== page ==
3. Only one ground was seriously urged in the revision. It was argued that the offending speech was not proved in Court by the witnesses repeating the identical words uttered by the accused or even words analogous to those of tin accused but the evidence given by them is only about the impression created in their mind by the speech. This contention is evidently inspired by the decision of the Allahabad High Court in Bhola Nath v. Emperor AIR 1929 All In that case Mukerji J., observed that:

Where the question arises as the whether the words used were intended to harm or had the effect of harming the reputation, tie Court must be put in possession not only of the worth used but also of the contest in which they were used, in order to find the intention and the effect of the Words. If the Court would accept instead of the words and the context, the impression left on the minds of the witnesses' it will be yielding its duty to witnesses with the result that the accused person will have no benefit of the opinion of the Court itself.

If we may say go with respect the proposition is a sound one which can well be accepted by any Court. However, we do not think it be of any help to the accused here. Here five witnesses among whom were the correspondent and agent of the 'Kerala Kaumudi' in which the offending speech was reported, the correspondent of another paper and a practising advocate all swear that the accused stated that Shri Mariarputham had given the order to shoot on accepting bribes from the, estate owners and that he should not only be dismissed from service but be sent to prison. This was the speech made by the accused and not the 'impression left on the minds of the Witnesses' by the speech.

4. There is no universal rule that in a case of this nature the accused cannot be convicted unless the actual words used by him are proved. It is enough if the witnesses are agreed in a substantial measure on the words of imputation uttered. It is not necessary to reproduce every word or expression. All the witnesses have uniformly given evidence that the petitioner did mention in his speech that the complainant received bribes. Their evidence has been accepted by two courts and there is no going back on it in revision.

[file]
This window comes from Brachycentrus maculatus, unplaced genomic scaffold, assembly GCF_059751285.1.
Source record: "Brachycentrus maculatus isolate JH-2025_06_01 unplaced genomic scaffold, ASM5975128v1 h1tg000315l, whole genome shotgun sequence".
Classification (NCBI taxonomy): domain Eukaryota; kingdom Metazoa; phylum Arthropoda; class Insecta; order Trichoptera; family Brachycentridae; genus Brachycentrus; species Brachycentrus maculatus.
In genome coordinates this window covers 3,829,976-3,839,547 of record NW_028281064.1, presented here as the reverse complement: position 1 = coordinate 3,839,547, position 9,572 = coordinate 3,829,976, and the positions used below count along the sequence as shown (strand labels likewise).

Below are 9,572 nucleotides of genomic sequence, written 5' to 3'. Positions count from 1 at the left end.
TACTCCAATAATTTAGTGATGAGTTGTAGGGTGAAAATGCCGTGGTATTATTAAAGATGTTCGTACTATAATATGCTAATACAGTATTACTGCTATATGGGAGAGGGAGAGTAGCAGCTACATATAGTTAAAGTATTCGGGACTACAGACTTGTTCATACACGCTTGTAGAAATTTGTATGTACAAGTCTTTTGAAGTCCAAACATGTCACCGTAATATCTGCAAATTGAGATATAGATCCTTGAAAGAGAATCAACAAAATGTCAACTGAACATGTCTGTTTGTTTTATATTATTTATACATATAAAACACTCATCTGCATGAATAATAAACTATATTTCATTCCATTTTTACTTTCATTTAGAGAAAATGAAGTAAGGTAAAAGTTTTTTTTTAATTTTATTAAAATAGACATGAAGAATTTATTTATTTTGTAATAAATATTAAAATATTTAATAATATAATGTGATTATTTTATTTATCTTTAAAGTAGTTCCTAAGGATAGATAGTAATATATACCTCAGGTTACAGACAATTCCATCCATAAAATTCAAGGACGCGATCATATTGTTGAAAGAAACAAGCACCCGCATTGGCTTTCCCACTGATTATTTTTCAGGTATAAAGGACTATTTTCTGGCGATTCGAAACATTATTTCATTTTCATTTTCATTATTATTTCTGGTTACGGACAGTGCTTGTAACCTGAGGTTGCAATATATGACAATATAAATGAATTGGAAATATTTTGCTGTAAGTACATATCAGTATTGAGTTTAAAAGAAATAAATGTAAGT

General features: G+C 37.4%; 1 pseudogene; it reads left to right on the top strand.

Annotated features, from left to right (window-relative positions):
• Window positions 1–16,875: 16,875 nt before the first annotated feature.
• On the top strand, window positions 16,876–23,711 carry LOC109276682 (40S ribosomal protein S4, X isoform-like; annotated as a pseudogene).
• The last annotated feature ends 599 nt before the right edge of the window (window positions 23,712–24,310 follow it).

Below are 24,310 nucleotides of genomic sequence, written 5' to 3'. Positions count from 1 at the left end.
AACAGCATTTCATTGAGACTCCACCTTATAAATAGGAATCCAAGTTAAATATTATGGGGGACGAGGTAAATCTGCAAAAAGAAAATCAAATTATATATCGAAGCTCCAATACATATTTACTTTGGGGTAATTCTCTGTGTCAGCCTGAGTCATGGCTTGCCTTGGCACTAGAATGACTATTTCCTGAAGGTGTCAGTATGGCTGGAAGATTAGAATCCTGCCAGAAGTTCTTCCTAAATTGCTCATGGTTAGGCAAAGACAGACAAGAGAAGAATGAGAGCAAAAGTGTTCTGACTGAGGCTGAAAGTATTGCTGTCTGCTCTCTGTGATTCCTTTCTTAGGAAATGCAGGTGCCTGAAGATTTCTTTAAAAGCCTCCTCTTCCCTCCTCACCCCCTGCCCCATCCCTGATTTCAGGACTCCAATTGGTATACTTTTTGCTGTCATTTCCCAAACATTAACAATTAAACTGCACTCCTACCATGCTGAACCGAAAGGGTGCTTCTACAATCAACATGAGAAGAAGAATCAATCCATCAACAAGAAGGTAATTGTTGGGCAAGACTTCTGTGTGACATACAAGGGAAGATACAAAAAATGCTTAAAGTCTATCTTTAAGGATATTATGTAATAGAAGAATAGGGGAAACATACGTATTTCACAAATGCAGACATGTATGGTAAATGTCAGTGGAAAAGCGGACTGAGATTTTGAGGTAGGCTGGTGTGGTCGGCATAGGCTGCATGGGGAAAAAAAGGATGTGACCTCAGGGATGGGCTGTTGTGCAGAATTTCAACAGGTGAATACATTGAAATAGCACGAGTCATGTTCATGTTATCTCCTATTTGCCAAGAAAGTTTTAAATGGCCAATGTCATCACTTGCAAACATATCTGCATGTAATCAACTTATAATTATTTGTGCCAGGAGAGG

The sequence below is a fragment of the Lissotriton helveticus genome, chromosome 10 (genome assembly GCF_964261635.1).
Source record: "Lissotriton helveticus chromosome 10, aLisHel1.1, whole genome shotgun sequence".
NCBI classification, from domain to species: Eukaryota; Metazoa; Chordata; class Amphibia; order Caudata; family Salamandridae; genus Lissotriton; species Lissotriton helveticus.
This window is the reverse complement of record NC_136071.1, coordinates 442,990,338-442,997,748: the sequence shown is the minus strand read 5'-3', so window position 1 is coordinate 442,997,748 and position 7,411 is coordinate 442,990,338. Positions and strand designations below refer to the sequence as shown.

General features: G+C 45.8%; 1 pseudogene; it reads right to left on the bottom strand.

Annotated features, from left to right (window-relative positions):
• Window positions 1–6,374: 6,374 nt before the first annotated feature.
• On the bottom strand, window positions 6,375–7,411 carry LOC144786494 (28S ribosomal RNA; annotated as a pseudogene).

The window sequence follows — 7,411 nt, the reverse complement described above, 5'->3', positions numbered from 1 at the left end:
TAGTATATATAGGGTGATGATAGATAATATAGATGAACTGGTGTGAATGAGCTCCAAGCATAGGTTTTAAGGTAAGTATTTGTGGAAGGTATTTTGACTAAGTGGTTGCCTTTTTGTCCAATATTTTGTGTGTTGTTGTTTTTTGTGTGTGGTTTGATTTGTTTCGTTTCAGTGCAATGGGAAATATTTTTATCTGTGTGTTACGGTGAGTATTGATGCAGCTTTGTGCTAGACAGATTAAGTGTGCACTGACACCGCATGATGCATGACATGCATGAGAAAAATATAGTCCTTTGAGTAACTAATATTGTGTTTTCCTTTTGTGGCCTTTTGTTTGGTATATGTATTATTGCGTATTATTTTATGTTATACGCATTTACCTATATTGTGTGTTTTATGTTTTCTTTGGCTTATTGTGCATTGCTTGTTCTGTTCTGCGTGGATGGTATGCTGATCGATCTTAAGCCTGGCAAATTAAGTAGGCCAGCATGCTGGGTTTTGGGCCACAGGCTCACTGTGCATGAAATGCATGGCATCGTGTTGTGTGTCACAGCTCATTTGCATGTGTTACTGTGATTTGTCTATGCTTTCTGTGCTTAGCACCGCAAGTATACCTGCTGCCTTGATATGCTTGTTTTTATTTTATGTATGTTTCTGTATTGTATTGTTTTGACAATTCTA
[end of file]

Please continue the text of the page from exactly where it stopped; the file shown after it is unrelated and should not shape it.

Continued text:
5. The other point urged before us, though rather faintly, was that the finding of the Courts that the file relating to the recommendation of the State Government to the Union Government to raise the complainant to the I.P.S Cadre and the papers relating to a then pending anti-corruption enquiry against him are privilaged documents, is erroneous. According to the defence these papers were called for to support its case that the complaint is lacking in bona fides and was filed to exert pressure on the Government to recommend the complainant to the I.P.S. Cadre also to establish the character and antecedents of the complainant.

The speech is per se defamatory and the plea of the accused is that he did not make the speech. Hence any evidence that would indicate tie went of bona fides on the part of the complainant or the character and antecedents of the complainant has very little relevancy in deciding the issues in the case and so the learned Counsel was perfectly justified, in not pursuing the matter further.

6. The conviction and sentence are confirmed and this revision petition is dismissed.